2. 2. S. Zhang et al. / Thin Solid Films 326 (1998) 92–98 93were dipped into 10% hydrofluoric acid (HF) solution for 10 persed by a double-grating 0.64 m monochrometer (HRD1)s to remove native SiO2 on the Si surface. The substrate was and the slits were set at a width of 300 mm. A GaAs photo-immediately transferred into the chamber from the solution multiplier in the photon counting mode was used as the lightand the chamber was pumped down. The substrate was detector. Data were recorded at intervals of 1 nm in 0.5 s.heated from the backside by thermal radiation of coiled The sample was kept in air and remained at room tempera-tungsten in closely arranged parallel quartz tubes. For uni- ture.form substrate temperature, the radiator was 2 cm away Infrared (IR) spectra were measured at room temperaturefrom the substrate and the area of the radiator was three in a single beam mode. The absorption by Si substrate wastimes larger than that of the substrate. Three groups of sam- removed by subtracting the spectrum of the bare substrateples were prepared. Groups 1 and 2 were made by evapor- from the spectra of samples.ating ultra-pure Si (99.999%), respectively in the residual We have observed the film surfaces using scanning elec-gas of the deposition chamber with a base pressure of tron microscopy. Smooth surfaces were often obtained,5 × 10−3 Pa and in an oxygen atmosphere by introducing except for the films which contained large size of Si crystal-pure oxygen (99.99%) into the chamber. Group 3 was lites. Some voids were observed in those samples. Highmade by evaporating pure SiO (99.99%) in the oxygen resolution transmit electronic microscopy (HRTEM) wasatmosphere. Both Si and SiO were evaporated using an e- not performed for the samples.gun. The beam current of the gun in preparing groups 1 and2 was maintained at 0.3 A. In evaporating SiO, the beamcurrent was reduced to 0.1 A. The deposition started by 3. Resultsopening the shutter after the substrate temperature, the Sievaporation rate and the reactive gas pressure were stable. 3.1. Films in group 1The film thickness determined with a deflected stylus variedfrom 1 to 13 mm for different samples, due to various eva- Fig. 1 shows XRD spectra for three samples preparedporating materials and different deposition time, as well as without intentionally introducing oxygen into the systemthe effect of substrate temperature (Ts) and the partial pres- at substrate temperatures (Ts) of 673, 1013 and 1113 K,sure of reactive gases on the deposition rate. The effect of respectively. Fig. 1a shows one peak only at 2v = 28.34°.thickness on the film properties have not been studied yet. The peak position and FWHM are the same as the substrateNo other elements were found in the resulting films by X- without any film deposited (bare substrate). However, theray photoelectronic spectroscopy (XPS) except for Si, O and intensity of the peak from this sample is about 1/8 of theC which is unavoidable in XPS measurement. bare substrate because the film reduces the diffraction inten- X-Ray diffraction (XRD) was used to determine film sity. The result implies that the peak is due to the diffractionstructures. Ka lines from Cu were used as the X-ray source. from the substrate, and the deposited film is amorphousData were taken at intervals of 0.02 s. The instrument was which is not thick enough to show its amorphous structureset so that Si (111) peaks resulting from the diffraction of in the XRD spectrum.Ka1 and Ka2 lines could be distinguished obviously. For the sample prepared at Ts = 1013 K, six peaks occur XPS, performed in ESCALAB MKII, was used to deter- as shown in Fig. 1b. They are at 2v = 28.34, 47.12, 55.8, 69,mine the film composition and possible bounding configura- 76 and 88° and are related to the diffraction from Si (111),tions. A monochromatic X-ray source from Al Ka1,2 (220), (311), (400), (331) and (422) planes, respectively.guaranteed an instrument resolution of 0.8 eV full width Except for the Si (111) peak, the other five peaks areat half maximum (FWHM). The angle between the sample obviously from the deposited film. Considering the factsand the analyzer input was arranged so that an electron that the bottom of Si (111) peak is much broader than thatescape depth was about 2–5 nm, depending on the sample. in Fig. 1a or than that from the bare substrate, and that theIt was observed that serious oxidation occurred on the sur- intensity part (or narrow part) disappear in a 12 mm thickfaces of the samples with low oxygen concentration in sample, it is believed that the broad part is diffracted fromgroups 1 and 2 after the samples were exposed to air. the film, while the intensity part is still from the substrate.Hence, a 12 nm thick surface layer was removed by Ar The relative intensities for the last five peaks in this curveion sputtering in the preparation chamber of ESCALAB are close to those in powder Si. Hence, it is concluded thatMKII before the measurement was carried out. This may the film contains Si crystallites which grow at arbitraryintroduce error in determining the composition due to pre- orientation, instead of epitaxially. The reason why Si doesferential sputtering effect. However, it should not signifi- not grow epitaxially will be discussed later. From FWHM ofcantly affect the following qualitative analysis on the the peaks in Fig. 1b, we can estimate the diameter d of thecomposition. crystallite using the formula [9]: Photoluminescent measurements were carried out at 09l d= :room temperature and in air. Samples were excited by a B cosv (1)413.10 nm line from krypton ion laser with an incidentpower density of about 120 W/cm2. The spectrum was dis- where l is the wavelength of the X-ray used, B is the value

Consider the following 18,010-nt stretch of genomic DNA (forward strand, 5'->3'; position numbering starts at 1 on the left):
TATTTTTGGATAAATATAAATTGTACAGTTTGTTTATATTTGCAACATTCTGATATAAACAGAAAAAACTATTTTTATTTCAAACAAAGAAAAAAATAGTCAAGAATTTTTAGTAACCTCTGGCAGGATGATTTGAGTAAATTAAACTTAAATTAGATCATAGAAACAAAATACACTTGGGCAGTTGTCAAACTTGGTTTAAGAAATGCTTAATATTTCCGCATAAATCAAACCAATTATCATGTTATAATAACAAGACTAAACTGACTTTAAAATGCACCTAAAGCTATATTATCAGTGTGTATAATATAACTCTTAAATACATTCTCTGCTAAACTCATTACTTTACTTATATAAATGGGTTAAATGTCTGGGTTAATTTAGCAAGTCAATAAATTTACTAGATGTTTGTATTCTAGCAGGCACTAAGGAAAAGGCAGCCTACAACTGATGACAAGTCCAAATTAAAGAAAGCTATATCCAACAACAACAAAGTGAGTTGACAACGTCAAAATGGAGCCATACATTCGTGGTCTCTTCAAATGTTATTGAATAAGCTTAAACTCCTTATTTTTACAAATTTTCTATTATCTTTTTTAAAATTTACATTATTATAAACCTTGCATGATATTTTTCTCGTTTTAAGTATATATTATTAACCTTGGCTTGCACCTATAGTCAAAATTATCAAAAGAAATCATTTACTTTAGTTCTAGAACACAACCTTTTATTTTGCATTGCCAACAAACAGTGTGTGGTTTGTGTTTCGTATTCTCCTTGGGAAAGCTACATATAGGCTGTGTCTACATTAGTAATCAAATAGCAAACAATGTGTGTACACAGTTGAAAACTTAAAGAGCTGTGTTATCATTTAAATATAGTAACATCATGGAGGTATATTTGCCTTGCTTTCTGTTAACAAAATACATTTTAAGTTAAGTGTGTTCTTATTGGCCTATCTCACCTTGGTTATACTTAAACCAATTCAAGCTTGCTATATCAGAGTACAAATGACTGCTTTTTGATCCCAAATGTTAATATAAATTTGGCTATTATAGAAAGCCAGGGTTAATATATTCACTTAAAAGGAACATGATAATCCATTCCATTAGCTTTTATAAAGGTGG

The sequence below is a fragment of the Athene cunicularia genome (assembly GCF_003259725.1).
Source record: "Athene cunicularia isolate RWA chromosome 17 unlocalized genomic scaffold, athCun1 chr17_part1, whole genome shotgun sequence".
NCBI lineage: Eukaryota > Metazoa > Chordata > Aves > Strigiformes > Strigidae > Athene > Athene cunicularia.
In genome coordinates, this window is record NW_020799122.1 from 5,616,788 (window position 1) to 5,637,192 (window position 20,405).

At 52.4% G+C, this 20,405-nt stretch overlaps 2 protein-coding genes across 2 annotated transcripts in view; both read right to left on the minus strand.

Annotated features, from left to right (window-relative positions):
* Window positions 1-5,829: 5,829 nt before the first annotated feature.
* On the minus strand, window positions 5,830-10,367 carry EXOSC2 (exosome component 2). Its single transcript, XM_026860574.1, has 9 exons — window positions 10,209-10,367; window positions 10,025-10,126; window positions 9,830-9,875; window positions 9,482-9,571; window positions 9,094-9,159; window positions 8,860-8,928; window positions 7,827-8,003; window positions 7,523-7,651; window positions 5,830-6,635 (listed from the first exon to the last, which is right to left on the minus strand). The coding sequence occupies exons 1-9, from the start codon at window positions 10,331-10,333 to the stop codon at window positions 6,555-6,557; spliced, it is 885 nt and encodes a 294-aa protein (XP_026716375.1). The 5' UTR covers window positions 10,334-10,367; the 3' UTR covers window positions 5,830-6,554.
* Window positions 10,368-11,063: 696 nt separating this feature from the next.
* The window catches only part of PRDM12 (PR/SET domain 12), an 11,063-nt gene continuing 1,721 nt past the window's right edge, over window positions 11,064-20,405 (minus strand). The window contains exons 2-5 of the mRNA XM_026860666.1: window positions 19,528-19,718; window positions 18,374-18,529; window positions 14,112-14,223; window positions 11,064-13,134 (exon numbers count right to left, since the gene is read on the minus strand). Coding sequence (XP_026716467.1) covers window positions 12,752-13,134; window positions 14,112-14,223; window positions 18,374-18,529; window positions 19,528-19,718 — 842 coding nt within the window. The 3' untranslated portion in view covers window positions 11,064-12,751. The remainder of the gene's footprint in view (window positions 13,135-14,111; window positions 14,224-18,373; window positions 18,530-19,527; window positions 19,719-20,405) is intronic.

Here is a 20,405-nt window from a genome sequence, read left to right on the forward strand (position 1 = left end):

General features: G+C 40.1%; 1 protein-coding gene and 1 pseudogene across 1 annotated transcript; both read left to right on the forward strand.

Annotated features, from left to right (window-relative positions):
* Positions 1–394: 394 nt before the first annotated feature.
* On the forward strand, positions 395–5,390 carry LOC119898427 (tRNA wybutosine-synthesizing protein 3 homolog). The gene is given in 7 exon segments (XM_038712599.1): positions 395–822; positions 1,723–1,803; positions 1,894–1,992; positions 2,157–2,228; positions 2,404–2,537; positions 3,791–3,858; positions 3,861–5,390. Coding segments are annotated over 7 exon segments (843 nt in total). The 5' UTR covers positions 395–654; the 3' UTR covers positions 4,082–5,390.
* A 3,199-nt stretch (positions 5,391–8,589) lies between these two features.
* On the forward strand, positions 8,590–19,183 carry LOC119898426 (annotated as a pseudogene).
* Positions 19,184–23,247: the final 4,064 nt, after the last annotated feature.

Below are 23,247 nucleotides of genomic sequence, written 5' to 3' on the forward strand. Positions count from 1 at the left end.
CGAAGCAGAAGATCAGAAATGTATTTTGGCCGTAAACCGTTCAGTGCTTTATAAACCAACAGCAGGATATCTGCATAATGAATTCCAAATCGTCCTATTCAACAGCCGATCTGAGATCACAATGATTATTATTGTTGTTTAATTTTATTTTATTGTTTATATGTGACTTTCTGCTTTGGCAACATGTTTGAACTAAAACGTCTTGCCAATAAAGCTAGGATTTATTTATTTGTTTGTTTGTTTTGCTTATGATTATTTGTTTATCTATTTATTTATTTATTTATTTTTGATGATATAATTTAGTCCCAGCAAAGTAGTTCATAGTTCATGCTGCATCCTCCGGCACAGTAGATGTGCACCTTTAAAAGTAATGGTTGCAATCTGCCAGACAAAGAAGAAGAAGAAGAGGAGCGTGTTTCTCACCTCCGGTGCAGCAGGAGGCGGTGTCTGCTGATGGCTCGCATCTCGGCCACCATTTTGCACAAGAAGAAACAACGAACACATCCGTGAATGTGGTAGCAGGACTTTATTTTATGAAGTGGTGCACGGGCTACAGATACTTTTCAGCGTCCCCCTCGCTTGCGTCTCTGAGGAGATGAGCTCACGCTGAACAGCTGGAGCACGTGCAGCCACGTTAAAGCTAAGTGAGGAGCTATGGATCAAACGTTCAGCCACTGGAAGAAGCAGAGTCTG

3. 3. 94 S. Zhang et al. / Thin Solid Films 326 (1998) 92–98of FWHM and v the Bragg diffraction angle of the peak.The Si crystallite size for this sample is about 6.5 nm onaverage, estimated from (220), (311) and (331) three dif-fraction peaks. The accuracy of FWHM is about 15%. Theexperiment shows that films containing smaller crystallitescan be prepared by reducing Ts. When Ts was 813°K, thecrystallite in the resulting films was about 5 nm calculatedfrom pretty weak (220) and (311) diffraction peaks (theXRD curve is not shown). Compared to Fig. 1b,c shows one more peak at2v = 58.76°, which is associated with the second order dif-fraction from (111) planes of the Si substrate. FWHMs forall other peaks in Fig. 1c are narrower than those of corre-sponding peaks in Fig. 1b, i.e. the crystallite in this sampleis larger than that of the sample prepared at Ts = 1013°K. IfEq. (1) is still used, then the diameter of the crystalliteshould be Ͼ12 nm. These results show that the crystallite size significantlydepends on Ts, i.e. increasing with increasing Ts. Fig. 2a is an XPS spectrum for the sample prepared at1013 K and measured at a depth of 12 nm. Fig. 2b is theenlarged XPS spectrum of the Si2P peak in Fig. 2a. No largedifferences were observed in the depth profile of the oxygenconcentration, except on the surface. The Si2P peak can bedeconvoluted into two components as shown by Fig. 2b,which are respectively located at the binding energy of99.99 and 102.5 eV. The peak at 99.99 eV is attributed toelement Si and the peak at 102.5 eV to the Si which hasbound to the oxygen. Due to the surface charge effect, both Fig. 2. (a) The XPS spectrum for the sample represented by Fig. 1b. (b) Enlarged Si2p peak in (a) and its two deconvoluted components. C1s and Si2P peaks in this sample shift about 0.7 eV. The difference of the binding energies between element Si and bound Si with O is about 2.5 eV, which is 1.7 eV smaller than that between element Si and Si in SiO2. This can be explained by the low oxygen concentration in the film. From the area of Si2p and O1s peak the ratio of Si to O is calculated and equal to 11:2 for his sample. From the deconvoluted two Si2P peaks, it is roughly estimated that 27% of the total Si is in the form of SiOx. The above calculation suggests that x ≈ 0.7 in SiOx, even in the regions where Si and O have combined, i.e. the oxygen concentration in the film is very low. The dependence of the oxygen concentration on Ts for the measured samples is illustrated in Fig. 3. From the figure it can be seen that the oxygen concentration increases with increased substrate temperature. The oxygen concentration is about 28% for the sample prepared at the substrate tem- perature of 1113 K, compared to 11% prepared at 553 K. 3.2. Films in group 2Fig. 1. XRD spectra for three typical samples in group 1, made at Ts = 673 To introduce more oxygen into the film, oxygen wasK (a), 1013 K (b) and 1113 K (c), respectively. filled into the deposited chamber in evaporating Si. Fig. 4